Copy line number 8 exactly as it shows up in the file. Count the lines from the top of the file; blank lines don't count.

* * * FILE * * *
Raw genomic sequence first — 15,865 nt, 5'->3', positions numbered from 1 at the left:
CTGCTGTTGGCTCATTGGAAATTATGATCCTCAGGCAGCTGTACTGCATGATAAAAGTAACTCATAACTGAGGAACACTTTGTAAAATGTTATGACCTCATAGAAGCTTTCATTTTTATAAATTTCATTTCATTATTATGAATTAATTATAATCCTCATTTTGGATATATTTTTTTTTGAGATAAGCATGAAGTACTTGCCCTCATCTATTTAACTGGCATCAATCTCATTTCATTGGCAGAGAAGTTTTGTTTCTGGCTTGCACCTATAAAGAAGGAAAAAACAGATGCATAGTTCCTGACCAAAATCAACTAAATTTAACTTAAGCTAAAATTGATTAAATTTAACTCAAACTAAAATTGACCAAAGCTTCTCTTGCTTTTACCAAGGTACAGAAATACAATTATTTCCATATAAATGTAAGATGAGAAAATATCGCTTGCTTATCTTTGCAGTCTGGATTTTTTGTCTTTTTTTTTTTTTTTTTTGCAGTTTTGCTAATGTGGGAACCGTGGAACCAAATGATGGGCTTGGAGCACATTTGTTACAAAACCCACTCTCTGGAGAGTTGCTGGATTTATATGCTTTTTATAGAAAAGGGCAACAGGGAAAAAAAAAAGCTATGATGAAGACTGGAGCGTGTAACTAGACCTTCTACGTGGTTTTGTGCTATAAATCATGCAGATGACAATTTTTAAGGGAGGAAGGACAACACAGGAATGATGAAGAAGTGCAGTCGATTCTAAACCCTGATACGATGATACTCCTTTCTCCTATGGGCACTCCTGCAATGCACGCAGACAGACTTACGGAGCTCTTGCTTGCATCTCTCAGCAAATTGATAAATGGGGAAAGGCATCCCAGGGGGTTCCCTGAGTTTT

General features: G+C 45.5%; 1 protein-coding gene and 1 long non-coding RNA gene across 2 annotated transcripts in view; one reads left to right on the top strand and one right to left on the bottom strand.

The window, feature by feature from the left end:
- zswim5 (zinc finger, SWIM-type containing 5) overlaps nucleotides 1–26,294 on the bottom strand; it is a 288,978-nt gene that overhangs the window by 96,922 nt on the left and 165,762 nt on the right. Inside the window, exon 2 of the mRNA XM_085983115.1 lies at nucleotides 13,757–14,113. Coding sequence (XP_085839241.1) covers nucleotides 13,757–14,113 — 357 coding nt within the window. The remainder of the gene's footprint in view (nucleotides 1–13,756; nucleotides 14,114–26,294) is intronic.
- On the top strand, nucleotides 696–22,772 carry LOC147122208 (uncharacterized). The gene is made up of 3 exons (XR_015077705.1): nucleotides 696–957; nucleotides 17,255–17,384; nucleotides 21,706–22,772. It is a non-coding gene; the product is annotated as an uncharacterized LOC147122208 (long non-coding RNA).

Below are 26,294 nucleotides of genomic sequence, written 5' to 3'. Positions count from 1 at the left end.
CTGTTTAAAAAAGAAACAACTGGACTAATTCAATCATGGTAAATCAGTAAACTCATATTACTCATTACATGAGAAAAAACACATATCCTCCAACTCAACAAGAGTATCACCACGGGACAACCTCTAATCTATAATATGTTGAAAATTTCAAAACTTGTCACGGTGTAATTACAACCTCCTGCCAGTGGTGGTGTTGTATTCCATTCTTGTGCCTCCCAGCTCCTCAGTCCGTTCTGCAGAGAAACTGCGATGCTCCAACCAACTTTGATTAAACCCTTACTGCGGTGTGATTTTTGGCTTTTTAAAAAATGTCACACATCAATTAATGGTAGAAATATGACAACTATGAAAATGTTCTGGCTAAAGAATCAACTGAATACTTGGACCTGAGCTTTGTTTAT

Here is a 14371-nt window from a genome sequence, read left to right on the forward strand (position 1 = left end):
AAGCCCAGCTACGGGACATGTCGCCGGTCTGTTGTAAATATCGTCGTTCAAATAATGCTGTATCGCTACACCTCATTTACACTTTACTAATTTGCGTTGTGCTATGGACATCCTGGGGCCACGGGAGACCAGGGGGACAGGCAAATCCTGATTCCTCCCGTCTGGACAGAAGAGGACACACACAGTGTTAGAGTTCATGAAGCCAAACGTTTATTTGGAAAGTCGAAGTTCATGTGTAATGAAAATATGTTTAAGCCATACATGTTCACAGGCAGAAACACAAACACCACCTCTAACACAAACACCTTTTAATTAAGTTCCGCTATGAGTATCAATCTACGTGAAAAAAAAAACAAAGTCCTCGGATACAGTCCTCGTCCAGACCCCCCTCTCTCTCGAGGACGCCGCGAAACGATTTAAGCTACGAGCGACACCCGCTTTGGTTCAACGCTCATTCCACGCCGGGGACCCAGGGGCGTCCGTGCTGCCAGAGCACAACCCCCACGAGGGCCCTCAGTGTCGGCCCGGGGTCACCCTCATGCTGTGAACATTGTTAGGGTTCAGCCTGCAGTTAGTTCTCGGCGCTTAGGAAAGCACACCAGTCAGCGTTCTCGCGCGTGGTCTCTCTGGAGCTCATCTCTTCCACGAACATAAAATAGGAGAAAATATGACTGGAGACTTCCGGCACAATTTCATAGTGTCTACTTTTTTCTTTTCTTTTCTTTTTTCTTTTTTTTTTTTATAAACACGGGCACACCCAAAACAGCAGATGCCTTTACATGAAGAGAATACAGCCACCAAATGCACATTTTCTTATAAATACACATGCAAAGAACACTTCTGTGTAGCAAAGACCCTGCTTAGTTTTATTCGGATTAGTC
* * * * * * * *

CTGTTTAAAAAAGAAACAACTGGACTAATTCAATCATGGTAAATCAGTAAACTCATATTACTCATTACATGAGAAAAAACACATATCCTCCAACTCAACAAGAGTATCACCACGGGACAACCTCTAATCTATAATATGTTGAAAATTTCAAAACTTGTCACGGTGTAATTACAACCTCCTGCCAGTGGTGGTGTTGTATTCCATTCTTGTGCCTCCCAGCTCCTCAGTCCGTTCTGCAGAGAAACTGCGATGCTCCAACCAACTTTGATTAAACCCTTACTGCGGTGTGATTTTTGGCTTTTTAAAAAATGTCACACATCAATTAATGGTAGAAATATGACAACTATGAAAATGTTCTGGCTAAAGAATCAACTGAATACTTGGACCTGAGCTTTGTTTAT